"Schizophrenia" is classified under "Schizophrenia and other psychotic disorders." There are many subtypes of schizophrenia, but in general the disorder shows delusions (thoughts that are at great variance with reality) or hallucinations (seeing, hearing, or tasting, etc., things that are not there). Some believe that the major symptom of schizophrenia is thought disorder, in which the person cannot think clearly. Thus, the schizophrenic is greatly handicapped in functioning in everyday life, as they have trouble realistically perceiving what is occurring. Also, they often have flat or inappropriate affect, in which they show no feelings or perhaps laugh at things that are not funny.

In all of the above diagnoses, the problem must exist to a certain extent and for a certain period of time before one can be correctly diagnosed. This protects against putting someone in a diagnostic category if they just have one or a few examples of a disorder, but do not show it on a regular, consistent basis.

It should be kept in mind that "mental disorder" or "mental illness" is different than "insanity," which is a legal term, not a psychological or psychiatric term. Insanity usually means that the person did not know the difference between right and wrong, or otherwise could not conform their conduct to do proper behavior. While many "insane" people have a mental disorder, simply having a mental disorder does not make one insane or excuse one, legally, for one’s behavior. Since so many criminals have antisocial personality disorder or some aspects of it, it would be very dangerous to excuse people from legal responsibility on the grounds that they were antisocial personalities.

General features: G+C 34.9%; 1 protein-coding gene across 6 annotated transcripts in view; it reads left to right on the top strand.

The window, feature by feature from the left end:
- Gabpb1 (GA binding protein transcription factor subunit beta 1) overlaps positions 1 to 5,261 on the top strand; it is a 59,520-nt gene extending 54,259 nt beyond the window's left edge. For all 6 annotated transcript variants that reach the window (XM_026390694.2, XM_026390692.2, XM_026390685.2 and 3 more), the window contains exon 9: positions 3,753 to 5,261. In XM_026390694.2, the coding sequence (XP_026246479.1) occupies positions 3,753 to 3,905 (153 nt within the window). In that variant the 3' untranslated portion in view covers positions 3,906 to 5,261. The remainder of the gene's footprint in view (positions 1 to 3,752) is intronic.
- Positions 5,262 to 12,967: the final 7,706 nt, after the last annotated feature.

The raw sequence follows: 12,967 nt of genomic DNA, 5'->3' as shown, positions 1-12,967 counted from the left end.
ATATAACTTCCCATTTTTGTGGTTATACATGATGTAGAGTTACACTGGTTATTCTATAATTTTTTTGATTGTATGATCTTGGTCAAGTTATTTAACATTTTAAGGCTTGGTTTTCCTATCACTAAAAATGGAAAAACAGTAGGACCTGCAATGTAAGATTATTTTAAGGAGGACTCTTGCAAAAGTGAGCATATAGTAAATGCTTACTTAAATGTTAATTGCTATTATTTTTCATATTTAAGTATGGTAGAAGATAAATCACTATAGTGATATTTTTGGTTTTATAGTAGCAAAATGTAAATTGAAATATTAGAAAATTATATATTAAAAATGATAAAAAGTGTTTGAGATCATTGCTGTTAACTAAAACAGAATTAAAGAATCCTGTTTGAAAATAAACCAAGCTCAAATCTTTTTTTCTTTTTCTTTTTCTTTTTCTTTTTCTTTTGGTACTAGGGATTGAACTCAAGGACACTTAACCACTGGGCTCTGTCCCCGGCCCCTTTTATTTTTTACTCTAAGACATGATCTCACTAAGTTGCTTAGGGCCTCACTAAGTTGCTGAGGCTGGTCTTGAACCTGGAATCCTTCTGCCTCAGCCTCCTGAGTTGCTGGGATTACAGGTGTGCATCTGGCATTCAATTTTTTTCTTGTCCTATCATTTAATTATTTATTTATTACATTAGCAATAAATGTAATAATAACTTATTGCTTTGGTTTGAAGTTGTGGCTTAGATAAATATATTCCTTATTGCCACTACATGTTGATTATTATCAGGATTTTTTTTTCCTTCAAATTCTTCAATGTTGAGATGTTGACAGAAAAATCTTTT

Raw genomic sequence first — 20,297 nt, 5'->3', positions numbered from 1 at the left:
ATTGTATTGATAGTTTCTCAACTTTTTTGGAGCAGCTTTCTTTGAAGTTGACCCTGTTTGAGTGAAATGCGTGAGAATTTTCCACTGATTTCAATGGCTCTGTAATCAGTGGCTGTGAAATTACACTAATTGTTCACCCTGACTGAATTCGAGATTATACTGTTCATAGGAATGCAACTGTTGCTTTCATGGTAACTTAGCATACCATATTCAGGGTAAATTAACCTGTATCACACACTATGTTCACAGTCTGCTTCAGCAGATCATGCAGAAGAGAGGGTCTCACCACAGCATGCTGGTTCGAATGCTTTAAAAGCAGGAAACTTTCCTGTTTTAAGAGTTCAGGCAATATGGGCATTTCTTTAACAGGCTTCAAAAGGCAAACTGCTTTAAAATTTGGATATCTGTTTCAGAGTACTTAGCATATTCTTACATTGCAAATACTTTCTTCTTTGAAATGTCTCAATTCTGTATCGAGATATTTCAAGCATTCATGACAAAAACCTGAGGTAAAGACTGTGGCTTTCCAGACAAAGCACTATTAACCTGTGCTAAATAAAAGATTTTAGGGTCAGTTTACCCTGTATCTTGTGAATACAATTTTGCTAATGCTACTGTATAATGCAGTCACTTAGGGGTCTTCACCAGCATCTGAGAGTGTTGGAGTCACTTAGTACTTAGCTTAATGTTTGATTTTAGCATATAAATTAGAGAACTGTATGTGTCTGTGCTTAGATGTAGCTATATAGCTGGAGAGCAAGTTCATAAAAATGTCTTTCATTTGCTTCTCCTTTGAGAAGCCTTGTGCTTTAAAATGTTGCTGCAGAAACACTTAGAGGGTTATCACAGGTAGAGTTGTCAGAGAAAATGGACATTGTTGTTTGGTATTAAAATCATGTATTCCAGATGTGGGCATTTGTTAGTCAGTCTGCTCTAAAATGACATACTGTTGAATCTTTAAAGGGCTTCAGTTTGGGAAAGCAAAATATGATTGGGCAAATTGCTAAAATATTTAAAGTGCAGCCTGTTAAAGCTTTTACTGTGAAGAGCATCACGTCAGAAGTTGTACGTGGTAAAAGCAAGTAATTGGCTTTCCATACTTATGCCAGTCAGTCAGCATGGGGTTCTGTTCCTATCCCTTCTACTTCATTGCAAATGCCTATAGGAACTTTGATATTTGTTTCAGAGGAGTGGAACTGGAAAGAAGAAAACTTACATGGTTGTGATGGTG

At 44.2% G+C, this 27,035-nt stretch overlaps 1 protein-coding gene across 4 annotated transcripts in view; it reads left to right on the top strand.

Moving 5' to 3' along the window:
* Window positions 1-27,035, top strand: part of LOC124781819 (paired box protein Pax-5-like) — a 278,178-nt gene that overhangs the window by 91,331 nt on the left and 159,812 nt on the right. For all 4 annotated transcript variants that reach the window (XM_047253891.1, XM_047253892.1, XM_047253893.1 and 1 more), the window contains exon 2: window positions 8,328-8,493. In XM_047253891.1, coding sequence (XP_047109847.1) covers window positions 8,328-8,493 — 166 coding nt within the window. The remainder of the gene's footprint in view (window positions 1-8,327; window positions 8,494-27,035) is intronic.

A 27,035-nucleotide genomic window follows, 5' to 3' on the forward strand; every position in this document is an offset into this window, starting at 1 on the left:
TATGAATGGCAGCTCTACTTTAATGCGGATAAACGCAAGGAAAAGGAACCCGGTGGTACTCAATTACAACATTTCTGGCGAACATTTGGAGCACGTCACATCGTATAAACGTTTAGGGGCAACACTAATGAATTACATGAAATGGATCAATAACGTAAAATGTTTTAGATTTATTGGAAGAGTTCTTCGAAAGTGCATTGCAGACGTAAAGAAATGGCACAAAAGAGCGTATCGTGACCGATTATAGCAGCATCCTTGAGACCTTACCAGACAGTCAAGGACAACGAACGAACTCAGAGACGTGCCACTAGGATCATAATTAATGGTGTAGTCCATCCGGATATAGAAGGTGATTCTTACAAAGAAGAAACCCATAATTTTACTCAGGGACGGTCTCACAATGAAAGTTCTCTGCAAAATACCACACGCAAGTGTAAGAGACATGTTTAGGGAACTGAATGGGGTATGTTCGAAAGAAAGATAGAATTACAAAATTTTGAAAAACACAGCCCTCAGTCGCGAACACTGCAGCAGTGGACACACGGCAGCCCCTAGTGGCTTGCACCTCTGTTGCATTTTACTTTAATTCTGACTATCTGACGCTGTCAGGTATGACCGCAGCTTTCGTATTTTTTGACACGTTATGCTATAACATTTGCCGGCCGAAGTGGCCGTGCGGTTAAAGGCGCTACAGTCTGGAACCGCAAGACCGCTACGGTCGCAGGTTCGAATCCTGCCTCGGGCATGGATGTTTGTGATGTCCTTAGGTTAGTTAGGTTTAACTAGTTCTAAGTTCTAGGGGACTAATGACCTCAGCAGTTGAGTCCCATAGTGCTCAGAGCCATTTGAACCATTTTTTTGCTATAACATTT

CONCLUSION
 Both Jesse and Ron were American Indians I treated in a prison treatment program. Both received education in the prison school. Both seemed to make some progress both in psychotherapy and in education. But, they could not have been more different in personality.  Jesse is probably a conduct disorder, and might well be diagnosed as an anti-social personality (what used to be called psychopath or sociopath) when he reaches age 18 and is eligible for that diagnosis.  He is potentially very violent, and may well hurt people in the future. Ron on the other hand is passive and quiet, and hurts mostly himself. He was in a family situation he could not deal with, and saw going to prison as his best answer.

 I hope these two brief case histories show that people are unique, even if we call them "American Indians," "Native Americans," "Prisoners," "Criminals," or whatever. To help such people, and for the benefit of society, we have to take unique approaches to dealing with the various individuals we encounter.

_____________________________________________________________________________________
References